A bitterant (or bittering agent) is a chemical that is added to a product to make it smell or taste bitter. Bitterants are commonly used as aversive agents to discourage the inhalation or ingestion of toxic substances.
Examples of use
- The addition of a bitterant to ethanol denatures the product.
- Bitterants are used in antifreeze to prevent pet and child poisonings. It is required by law in some places (France, Oregon, etc.)
- Gas dusters often use a bitterant to discourage inhalant abuse, although this can cause problems for legitimate users. The bitterant not only leaves a bitter flavor in the air, but also leaves a bitter residue on objects, like screens and keyboards, that may transfer to hands and cause problems (such as when eating).
Examples of bitterants
- Denatonium is used in a variety of applications as an aversive agent.
- Sucrose octaacetate
The threshold for stimulation of bitter taste by quinine averages a concentration of 8 μM (8 micromolar). The taste thresholds of other bitter substances are rated relative to quinine, which is thus given a reference index of 1. For example, Brucine has an index of 11, is thus perceived as intensely more bitter than quinine, and is detected at a much lower solution threshold. The most bitter substance known is the synthetic chemical denatonium, which has an index of 1,000. It is used as an aversive agent (a bitterant) that is added to toxic substances to prevent accidental ingestion. This was discovered in 1958 during research on lignocaine, a local anesthetic, by MacFarlan Smith of Gorgie, Edinburgh, Scotland.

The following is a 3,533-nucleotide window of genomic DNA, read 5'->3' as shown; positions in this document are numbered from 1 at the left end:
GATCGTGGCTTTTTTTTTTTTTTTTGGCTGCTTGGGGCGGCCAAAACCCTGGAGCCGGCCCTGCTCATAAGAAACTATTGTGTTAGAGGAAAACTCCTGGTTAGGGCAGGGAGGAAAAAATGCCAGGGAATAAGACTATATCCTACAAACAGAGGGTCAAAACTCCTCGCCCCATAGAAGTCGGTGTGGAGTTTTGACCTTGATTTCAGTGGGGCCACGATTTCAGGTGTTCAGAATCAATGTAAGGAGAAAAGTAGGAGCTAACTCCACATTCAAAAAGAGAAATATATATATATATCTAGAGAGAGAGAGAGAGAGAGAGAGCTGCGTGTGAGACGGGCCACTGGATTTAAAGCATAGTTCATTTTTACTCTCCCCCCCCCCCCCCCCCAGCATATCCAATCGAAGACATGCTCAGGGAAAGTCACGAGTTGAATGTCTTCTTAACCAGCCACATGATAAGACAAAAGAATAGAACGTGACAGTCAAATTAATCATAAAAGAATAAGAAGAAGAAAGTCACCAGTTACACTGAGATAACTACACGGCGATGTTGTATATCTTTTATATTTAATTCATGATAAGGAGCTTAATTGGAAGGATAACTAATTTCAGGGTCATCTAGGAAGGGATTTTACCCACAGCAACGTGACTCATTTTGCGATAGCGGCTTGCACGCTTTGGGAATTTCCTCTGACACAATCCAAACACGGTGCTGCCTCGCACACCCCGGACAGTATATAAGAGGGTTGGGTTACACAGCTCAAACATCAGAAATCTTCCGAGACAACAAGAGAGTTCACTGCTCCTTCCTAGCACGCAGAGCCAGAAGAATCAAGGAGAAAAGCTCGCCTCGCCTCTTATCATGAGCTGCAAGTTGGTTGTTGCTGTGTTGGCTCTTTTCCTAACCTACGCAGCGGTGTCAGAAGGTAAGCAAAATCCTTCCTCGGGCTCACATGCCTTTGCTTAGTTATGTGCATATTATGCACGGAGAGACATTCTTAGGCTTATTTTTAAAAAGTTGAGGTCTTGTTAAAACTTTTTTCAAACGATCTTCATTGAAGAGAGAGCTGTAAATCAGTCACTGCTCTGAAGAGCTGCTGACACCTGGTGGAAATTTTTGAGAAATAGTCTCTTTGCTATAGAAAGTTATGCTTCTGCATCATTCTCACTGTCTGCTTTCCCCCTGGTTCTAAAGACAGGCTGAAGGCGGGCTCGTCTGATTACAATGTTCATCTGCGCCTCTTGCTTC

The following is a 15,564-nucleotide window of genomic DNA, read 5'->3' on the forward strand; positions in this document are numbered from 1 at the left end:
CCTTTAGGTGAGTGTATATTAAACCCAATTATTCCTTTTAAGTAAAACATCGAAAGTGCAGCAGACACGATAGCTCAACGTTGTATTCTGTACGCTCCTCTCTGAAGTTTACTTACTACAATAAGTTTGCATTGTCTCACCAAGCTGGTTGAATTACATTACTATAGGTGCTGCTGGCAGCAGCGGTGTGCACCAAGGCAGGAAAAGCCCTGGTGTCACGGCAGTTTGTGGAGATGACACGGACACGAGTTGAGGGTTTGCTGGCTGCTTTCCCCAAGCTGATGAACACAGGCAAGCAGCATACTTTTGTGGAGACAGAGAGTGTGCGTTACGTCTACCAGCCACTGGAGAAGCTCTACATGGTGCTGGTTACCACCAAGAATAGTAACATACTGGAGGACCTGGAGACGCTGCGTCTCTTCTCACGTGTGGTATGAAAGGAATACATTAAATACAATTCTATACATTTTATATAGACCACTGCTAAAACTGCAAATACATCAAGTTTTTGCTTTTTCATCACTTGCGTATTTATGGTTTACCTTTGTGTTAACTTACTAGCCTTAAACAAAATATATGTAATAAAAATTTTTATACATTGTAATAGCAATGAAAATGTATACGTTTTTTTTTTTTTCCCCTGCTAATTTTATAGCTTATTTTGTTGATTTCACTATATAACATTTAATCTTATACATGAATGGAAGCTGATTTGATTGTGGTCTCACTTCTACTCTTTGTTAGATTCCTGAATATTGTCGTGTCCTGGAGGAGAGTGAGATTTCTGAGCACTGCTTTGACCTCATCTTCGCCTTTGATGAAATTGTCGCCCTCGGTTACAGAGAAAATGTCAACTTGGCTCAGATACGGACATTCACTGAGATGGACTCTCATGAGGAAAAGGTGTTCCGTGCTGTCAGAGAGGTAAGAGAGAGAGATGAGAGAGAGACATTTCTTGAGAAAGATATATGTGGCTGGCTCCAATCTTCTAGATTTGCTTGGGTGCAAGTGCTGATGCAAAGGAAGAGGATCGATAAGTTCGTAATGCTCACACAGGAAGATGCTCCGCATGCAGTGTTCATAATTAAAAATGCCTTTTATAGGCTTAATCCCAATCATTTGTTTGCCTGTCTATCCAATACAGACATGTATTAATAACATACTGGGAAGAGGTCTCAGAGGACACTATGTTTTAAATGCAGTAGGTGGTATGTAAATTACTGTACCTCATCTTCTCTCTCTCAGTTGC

The International Bittering Units scale, or simply IBU scale, is measured through the use of a spectrophotometer and solvent extraction a calculation is performed on this absorbance to give a result in IBU. This technique was adopted at the same time as another method based on measuring the concentration (in milligrams per litre; parts per million w/v) of IAA isomerized α acids in a beer, causing some confusion among small-scale brewers. The American Society of Brewing Chemists, in the introduction to its methods on measuring bitterness, points out some differences between the results of the two methods:
While the results of the IAA methods are practically identical to those obtained by the [I]BU method for beer brewed with fresh hops, the IAAs of beer brewed with old or poorly stored hops, and with certain special hop extracts, can be significantly lower than the [I]BU figure.
The European Bitterness Units scale, often abbreviated as EBU, is a bitterness scale in which lower values are generally "less bitter" and higher values "more bitter". The scale and method are defined by the European Brewery Convention, and the numerical value should be the same as of the International Bitterness Units scale (IBU), defined in co-operation with the American Society of Brewing Chemists. However, the exact process of determining EBU and IBU values differs slightly, which may in theory result with slightly smaller values for EBU than IBU.